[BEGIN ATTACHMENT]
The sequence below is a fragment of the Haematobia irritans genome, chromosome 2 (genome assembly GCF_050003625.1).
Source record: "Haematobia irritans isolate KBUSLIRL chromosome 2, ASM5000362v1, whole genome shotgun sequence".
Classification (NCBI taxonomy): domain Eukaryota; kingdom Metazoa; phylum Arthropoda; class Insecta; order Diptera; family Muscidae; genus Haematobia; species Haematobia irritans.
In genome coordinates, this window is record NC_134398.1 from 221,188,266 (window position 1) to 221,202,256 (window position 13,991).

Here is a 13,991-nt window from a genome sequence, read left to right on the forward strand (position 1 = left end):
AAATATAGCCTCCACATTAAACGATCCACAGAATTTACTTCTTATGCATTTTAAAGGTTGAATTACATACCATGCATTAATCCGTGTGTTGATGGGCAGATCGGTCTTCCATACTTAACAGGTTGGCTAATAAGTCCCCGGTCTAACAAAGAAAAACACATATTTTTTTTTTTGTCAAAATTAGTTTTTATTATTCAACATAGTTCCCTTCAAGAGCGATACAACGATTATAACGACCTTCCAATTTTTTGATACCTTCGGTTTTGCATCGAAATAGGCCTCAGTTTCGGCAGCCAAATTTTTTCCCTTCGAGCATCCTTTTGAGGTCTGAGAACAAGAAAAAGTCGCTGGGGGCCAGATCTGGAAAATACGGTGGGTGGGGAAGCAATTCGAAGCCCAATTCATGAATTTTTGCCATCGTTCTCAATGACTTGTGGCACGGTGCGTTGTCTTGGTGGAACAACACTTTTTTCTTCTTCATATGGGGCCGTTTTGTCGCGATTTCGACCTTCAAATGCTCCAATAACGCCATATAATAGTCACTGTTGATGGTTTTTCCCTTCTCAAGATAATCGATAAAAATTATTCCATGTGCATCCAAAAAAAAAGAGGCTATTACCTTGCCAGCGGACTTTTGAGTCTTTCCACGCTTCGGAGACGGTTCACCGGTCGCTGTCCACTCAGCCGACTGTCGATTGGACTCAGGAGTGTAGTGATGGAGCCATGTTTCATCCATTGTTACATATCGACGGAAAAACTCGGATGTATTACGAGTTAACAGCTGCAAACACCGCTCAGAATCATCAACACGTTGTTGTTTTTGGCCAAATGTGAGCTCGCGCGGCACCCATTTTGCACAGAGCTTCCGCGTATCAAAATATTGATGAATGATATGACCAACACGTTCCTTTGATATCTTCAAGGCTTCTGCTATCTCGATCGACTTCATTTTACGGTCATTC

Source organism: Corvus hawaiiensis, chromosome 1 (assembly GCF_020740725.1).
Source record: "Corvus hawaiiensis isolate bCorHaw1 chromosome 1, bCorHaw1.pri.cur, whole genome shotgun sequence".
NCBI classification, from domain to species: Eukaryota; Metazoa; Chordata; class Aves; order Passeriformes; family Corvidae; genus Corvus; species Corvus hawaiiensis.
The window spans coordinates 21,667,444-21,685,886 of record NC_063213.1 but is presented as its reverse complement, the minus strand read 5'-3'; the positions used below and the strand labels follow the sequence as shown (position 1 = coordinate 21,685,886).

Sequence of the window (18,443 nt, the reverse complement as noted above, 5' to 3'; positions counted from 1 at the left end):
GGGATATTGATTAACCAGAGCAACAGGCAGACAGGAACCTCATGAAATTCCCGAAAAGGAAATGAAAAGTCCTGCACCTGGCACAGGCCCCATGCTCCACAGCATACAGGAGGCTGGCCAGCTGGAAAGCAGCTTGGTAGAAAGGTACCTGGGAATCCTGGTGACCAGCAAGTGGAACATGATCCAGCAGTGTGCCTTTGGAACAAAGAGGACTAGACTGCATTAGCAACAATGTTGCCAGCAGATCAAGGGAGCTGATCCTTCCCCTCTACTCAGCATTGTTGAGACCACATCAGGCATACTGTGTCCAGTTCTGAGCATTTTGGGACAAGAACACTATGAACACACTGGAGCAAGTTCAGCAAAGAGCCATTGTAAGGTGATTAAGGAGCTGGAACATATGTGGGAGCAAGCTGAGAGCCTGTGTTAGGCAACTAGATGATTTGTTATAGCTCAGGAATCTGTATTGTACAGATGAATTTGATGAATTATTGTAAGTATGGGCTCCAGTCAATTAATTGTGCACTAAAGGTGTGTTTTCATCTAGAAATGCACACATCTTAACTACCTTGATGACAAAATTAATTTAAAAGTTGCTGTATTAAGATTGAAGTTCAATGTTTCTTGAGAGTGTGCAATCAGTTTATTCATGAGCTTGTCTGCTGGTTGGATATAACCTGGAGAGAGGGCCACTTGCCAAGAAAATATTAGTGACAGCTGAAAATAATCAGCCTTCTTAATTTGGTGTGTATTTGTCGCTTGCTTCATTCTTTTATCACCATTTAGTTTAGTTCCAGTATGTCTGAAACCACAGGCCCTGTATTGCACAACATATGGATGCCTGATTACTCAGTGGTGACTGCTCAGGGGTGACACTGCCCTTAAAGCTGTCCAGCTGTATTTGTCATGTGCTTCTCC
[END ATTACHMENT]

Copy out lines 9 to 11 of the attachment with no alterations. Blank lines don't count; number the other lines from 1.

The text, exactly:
NCBI classification, from domain to species: Eukaryota; Metazoa; Chordata; class Aves; order Passeriformes; family Corvidae; genus Corvus; species Corvus hawaiiensis.
The window spans coordinates 21,667,444-21,685,886 of record NC_063213.1 but is presented as its reverse complement, the minus strand read 5'-3'; the positions used below and the strand labels follow the sequence as shown (position 1 = coordinate 21,685,886).

Sequence of the window (18,443 nt, the reverse complement as noted above, 5' to 3'; positions counted from 1 at the left end):